I noticed the same thing in Bruce Peninsula about how they’ve updated (and added) a lot more signage and other amenities. It’s great that they continue to make improvements and are trying new stuff, like the pilot program to test camping in the yurts in the fall and winter which we were able to do back in March.

      And speaking of nice weather, have a wonderful weekend. I can’t believe this is our last weekend in August!! T will be going back to school before we know it!

      • Ab says:

        Thanks Linda. It’s nice that governments invest in these amenities. So appreciated.

        Funny you mentioned fall and winter yurts, we really want to try them this year. Fingers crossed we can get one.

        We’re gonna try stand up paddle boarding for the first time tomorrow and then camping next weekend. Milking the rest of school summer break while we can! 🙏 Enjoy yours as well!

      • WanderingCanadians says:

        We have actually done zero camping in Ontario this summer. Instead we’ve been trying to visit during the off-season and stay in a roofed accommodation. It’s a bit more pricey than a campsite, but it’s so much more comfortable. Plus the parks are typically quieter then, which is just what we like. We have a yurt booked in Algonquin and a cabin in Killarney for November. And I just booked a cabin in Windy Lake for January yesterday.

        Have fun paddle boarding. I’ve always wanted to try it. And that’s awesome that you’re able to squeeze in one last camping trip before the start of the school year. Which park are you going to?

      • Ab says:

        Sounds like a wonderful Fall planned, Linda!

        Stand Up Paddle Board was amazing. I highly recommend it! Cherry Beach was a nice part of town worth exploring too. if you’re interested.

        We’re heading to Presquile. Can’t wait! Hope you have a nice long weekend planned to.

      • WanderingCanadians says:

        Glad to hear that you had a wonderful experience paddle boarding. And we had such nice weather yesterday for being by the water. Enjoy your time in Presqu’ile!! We’ll be busy packing for our trip out east. We’re heading out on Sept 9th.

  6. Linda K says:

    Wow! Didn’t you have fantastic weather for you trip through that part of the Rockies. I know often times it can get really socked in with clouds. Love the waterfall at the start of the blog…so pretty! I need to explore more areas of my own province!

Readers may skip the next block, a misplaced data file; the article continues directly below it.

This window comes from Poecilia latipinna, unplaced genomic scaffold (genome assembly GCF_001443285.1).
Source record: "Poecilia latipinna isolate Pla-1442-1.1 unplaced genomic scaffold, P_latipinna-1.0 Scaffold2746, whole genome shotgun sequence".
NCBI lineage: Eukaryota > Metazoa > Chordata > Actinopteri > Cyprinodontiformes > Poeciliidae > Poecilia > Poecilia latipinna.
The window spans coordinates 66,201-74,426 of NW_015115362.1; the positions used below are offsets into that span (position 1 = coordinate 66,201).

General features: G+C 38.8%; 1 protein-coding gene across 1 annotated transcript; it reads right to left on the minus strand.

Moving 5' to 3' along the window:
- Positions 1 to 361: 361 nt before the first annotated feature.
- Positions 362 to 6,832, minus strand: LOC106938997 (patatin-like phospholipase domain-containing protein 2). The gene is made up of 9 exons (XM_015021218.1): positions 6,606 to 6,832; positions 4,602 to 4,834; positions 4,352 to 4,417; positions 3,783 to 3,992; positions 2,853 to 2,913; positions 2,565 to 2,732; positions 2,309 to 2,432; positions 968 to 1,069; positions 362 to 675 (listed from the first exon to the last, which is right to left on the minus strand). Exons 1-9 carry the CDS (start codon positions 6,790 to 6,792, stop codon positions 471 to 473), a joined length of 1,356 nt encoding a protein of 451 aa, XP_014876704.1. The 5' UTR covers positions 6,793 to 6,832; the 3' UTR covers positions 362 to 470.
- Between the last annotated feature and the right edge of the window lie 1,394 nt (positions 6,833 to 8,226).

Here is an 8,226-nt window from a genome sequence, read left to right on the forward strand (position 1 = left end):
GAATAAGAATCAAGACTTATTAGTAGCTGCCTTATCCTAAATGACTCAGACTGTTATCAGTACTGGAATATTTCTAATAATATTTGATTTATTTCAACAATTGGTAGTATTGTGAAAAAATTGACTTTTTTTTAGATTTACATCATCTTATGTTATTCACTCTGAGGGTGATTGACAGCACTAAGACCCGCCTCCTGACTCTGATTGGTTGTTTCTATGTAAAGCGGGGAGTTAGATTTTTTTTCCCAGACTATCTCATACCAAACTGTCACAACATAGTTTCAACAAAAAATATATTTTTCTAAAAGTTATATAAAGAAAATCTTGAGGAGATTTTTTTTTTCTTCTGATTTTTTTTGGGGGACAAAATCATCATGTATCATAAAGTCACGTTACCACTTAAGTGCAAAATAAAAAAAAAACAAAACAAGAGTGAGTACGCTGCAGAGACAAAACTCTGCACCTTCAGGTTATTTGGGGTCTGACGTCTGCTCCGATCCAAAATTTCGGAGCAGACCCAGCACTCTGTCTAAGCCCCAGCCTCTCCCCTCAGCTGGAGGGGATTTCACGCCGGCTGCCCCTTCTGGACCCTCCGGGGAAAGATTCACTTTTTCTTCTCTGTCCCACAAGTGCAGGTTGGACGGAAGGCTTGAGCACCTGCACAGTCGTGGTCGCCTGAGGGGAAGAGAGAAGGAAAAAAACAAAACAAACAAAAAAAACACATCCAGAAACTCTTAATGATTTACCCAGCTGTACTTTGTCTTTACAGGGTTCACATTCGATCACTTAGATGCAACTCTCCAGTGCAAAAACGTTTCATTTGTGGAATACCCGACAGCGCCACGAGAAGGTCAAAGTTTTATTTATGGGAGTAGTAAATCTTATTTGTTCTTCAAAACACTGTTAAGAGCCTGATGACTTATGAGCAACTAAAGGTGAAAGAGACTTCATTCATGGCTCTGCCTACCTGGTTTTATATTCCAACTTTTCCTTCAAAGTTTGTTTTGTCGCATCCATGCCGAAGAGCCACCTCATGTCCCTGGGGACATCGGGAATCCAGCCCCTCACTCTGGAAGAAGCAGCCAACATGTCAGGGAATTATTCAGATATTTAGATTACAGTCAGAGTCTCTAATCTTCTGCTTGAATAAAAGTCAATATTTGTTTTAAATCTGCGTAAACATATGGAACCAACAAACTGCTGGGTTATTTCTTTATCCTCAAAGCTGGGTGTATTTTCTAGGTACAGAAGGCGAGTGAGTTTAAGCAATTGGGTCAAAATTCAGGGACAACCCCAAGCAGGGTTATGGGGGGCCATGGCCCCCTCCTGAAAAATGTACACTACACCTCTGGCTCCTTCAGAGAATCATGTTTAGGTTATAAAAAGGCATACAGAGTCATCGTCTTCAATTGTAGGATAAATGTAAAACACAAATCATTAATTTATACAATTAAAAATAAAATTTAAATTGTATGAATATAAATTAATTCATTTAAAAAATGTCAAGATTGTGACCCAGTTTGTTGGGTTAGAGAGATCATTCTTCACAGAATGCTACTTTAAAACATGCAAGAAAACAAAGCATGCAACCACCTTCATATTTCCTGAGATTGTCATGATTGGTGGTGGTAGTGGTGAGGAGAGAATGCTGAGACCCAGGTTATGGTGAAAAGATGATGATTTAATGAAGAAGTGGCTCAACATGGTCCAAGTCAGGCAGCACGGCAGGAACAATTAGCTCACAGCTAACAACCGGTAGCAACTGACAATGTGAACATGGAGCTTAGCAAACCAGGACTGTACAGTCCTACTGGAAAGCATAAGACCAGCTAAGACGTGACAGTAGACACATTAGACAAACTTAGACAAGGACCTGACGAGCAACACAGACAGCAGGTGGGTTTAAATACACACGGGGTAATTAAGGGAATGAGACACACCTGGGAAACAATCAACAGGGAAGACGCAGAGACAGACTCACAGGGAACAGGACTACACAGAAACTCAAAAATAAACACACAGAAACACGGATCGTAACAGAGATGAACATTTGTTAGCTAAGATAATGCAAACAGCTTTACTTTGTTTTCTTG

• WanderingCanadians says:

      Oh I know. We mostly had fabulous weather during our road trip out west. It was such a contrast from when we were here a few years ago when it was mainly overcast, rainy and and cold. Having nice weather can make such a huge difference when camping and spending time outdoors.

  7. thegenxtravels says:

    Very beautiful! I was at Glacier National Park when I was quite little. I’m not 100% sure which Park though but I am pretty sure it was the Canadian one. I just remember my mother told me to take my hands out of my pocket and not run because I could slip and fall on the ice. I didn’t listen and I slipped and fell on the ice. I had a small cut to my face! It showed as a scar for years but now it blends with the wrinkles! Such lovely photos, I wish I could remember more from being there!!

    • WanderingCanadians says:

      If you slipped and fell on the ice, it was probably the Glacier in Canada that you visited. It’s hard to believe that the window for hiking is so short here and that this area is covered in snow for 9-10 months of the year. And hey, if you wish you could remember more, it’s all the more reason to return. I’m sure you’ve learned your lesson about not running on the ice!

      • thegenxtravels says:

        It is a good reason to return! It must have been Canada as I think more on it. We took large snowmobile type buses out to what was referred to as Ice Fields and walked around there. It was cold and it would have been August because my folks always vacationed in August! Thanks for the reply! Lori

      • WanderingCanadians says:

        That definitely sounds like the Glacier in Canada! That’s awesome that your parents always travelled in August. Seems like a great way to enjoy the remaining days of summer.

    • WanderingCanadians says:

      Thanks! Most of the trails were still snowbound when we visited at the end of June, but I’m glad we were able to at least hike a few of the shorter and easier trails to get a taste of the landscape. I would love to return to hike them all.

  8. leightontravels says:

    Gorgeous photographs, Linda. The water shots are my favourite. Love the first one with the rushing, misty river. I can almost feel the chilly, fresh air oozing through the photos.

    • WanderingCanadians says:

      Thanks for your lovely comment. The water out west looks so beautiful and fresh from all the glaciers. I couldn’t get over how much snow was still on the trails at the end of June. And we were hiking in our shorts and t-shirts. I never thought I’d see the day.

  9. Bama says: